Header image
Enter a name
Lateral view of a Male Baetis (Baetidae) (Blue-Winged Olive) Mayfly Dun from Mystery Creek #43 in New York
Blue-winged Olives

Tiny Baetis mayflies are perhaps the most commonly encountered and imitated by anglers on all American trout streams due to their great abundance, widespread distribution, and trout-friendly emergence habits.

Dorsal view of a Kogotus (Perlodidae) Stonefly Nymph from Mystery Creek #199 in Washington
This one pretty clearly keys to Kogotus, but it also looks fairly different from specimens I caught in the same creek about a month later in the year. With only one species of the genus known in Washington, I'm not sure about the answer to this ID.
27" brown trout, my largest ever. It was the sub-dominant fish in its pool. After this, I hooked the bigger one, but I couldn't land it.
Troutnut is a project started in 2003 by salmonid ecologist Jason "Troutnut" Neuswanger to help anglers and fly tyers unabashedly embrace the entomological side of the sport. Learn more about Troutnut or support the project for an enhanced experience here.

Lateral view of a Brachycentrus appalachia (Brachycentridae) (Apple Caddis) Caddisfly Adult from the West Branch of the Delaware River in New York
I captured this specimen in the same color as this photograph, during its egg-laying flight. The emergers are much lighter.
germansville PA

Posts: 14
Flytyer0423 on Aug 11, 2009August 11th, 2009, 9:09 am EDT
do all caddis flies have brown or a close shade to brown legs all the ones i looked at so far are either brown or a light brown almost tan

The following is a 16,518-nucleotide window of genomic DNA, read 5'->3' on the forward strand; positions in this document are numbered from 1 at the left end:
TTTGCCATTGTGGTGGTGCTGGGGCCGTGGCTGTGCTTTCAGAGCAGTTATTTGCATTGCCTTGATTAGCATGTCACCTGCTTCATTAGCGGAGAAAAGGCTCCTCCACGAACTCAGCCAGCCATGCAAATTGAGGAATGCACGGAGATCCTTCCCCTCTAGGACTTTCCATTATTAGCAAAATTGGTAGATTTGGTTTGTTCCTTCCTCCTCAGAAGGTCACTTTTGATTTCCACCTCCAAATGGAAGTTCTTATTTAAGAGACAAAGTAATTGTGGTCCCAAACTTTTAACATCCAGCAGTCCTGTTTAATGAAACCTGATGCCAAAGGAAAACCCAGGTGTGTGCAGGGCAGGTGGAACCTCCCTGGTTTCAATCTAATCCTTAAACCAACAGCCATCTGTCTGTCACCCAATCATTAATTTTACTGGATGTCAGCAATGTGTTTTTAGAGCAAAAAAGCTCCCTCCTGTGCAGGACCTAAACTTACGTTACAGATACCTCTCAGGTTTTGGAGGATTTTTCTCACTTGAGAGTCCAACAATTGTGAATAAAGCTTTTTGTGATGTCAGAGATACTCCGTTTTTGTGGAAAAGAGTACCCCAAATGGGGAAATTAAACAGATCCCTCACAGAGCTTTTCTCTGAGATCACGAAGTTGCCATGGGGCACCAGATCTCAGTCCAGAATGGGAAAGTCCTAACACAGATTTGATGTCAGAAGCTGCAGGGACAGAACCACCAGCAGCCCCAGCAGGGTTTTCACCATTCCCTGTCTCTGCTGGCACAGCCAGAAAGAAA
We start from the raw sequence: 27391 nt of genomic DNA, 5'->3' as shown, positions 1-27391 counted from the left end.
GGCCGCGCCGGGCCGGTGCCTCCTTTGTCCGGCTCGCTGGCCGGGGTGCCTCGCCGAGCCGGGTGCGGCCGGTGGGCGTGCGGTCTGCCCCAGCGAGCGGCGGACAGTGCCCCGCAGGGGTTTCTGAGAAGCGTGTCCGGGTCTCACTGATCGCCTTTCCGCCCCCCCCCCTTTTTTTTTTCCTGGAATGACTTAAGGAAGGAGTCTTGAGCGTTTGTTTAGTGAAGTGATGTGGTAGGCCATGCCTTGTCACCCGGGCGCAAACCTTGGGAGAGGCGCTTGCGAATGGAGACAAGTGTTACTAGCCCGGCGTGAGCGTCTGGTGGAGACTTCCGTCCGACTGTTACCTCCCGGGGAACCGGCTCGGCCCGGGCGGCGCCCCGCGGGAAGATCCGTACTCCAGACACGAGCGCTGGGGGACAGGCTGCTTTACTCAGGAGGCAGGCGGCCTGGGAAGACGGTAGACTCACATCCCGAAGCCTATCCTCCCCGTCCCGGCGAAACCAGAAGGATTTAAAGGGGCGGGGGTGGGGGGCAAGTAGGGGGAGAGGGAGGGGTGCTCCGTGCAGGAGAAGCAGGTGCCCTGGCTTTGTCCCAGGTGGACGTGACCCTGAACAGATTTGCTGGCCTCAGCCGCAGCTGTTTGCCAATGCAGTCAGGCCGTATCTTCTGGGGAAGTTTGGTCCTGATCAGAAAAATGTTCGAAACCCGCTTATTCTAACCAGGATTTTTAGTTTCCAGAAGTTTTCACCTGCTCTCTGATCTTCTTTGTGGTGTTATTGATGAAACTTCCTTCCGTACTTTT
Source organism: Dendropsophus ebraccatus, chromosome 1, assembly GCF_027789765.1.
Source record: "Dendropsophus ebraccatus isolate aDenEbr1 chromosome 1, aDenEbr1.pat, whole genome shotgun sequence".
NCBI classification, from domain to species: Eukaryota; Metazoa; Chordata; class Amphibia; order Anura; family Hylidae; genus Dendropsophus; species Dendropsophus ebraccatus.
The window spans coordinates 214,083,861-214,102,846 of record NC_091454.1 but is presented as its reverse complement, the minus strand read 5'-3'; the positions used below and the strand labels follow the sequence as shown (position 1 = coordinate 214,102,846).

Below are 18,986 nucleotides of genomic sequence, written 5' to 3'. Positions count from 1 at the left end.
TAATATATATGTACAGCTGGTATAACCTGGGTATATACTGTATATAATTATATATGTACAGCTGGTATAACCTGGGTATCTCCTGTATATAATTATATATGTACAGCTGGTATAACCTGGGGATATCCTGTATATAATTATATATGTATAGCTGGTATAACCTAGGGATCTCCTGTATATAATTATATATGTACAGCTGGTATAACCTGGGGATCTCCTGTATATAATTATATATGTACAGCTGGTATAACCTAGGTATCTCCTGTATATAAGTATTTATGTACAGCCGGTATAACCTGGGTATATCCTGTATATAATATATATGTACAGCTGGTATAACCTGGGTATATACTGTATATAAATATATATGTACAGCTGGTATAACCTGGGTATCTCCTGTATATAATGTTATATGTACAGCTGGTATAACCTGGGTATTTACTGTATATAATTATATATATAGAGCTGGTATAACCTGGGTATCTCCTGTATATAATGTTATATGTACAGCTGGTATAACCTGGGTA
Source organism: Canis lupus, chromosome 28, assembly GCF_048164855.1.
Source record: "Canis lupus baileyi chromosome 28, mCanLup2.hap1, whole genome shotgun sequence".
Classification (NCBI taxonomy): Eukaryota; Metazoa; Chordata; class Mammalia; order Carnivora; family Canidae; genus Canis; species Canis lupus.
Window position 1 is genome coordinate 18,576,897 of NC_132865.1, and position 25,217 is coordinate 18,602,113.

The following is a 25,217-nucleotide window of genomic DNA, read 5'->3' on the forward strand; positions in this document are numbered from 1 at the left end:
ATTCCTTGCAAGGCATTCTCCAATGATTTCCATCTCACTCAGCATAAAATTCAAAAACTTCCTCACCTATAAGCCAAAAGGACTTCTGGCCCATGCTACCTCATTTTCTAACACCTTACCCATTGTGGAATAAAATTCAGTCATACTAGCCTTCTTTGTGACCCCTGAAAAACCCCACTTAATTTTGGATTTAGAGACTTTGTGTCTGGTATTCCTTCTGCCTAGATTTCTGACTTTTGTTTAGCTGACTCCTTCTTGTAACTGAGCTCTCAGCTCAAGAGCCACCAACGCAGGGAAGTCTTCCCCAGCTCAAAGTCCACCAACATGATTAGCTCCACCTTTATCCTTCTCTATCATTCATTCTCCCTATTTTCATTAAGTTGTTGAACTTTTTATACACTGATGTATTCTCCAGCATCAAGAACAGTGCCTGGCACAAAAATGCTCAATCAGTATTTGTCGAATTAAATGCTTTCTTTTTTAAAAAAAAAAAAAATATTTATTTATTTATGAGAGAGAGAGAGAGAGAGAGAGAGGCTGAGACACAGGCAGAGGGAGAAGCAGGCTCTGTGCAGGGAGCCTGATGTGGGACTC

(vistit my website @) www.natureboyoutdoors.weebly.com
CaseyP's profile picture
Arlington, VA/ Mercersburg, PA

Posts: 653
CaseyP on Aug 11, 2009August 11th, 2009, 3:18 pm EDT
this might be the only exception. "Creno" provided guidance about the small black caddis on the Big Horn River in Montana:

The little black caddis of Bighorn fame is Amiocentrus aspilus. Pretty rare every where but there. The wings are iridescent black - shiny blue-greeny black. Out here we say magpie black.

the ones in my face and on my clothes all had black legs. bleaahhh--they were everywhere! ahh, the joys of a good hatch...

"You can observe a lot by watching." Yogi Berra
Site Editor
"Bear Swamp," PA

Posts: 1681
GONZO on Aug 11, 2009August 11th, 2009, 5:14 pm EDT

The short answer would be no, but legs that are some shade of brown or tan are pretty common. As Casey points out, some have blackish legs, and others can have rust, orange, yellow, gray, or whitish legs. Many have plain-colored legs, but some have distinctly banded legs.

Quick Reply

Related Discussions

Last Reply
Jan 15, 2017
by Jmd123
Sep 14, 2006
by Sundula
Apr 5, 2012
by Entoman
Troutnut.com is copyright © 2004-2023 (email Jason). privacy policy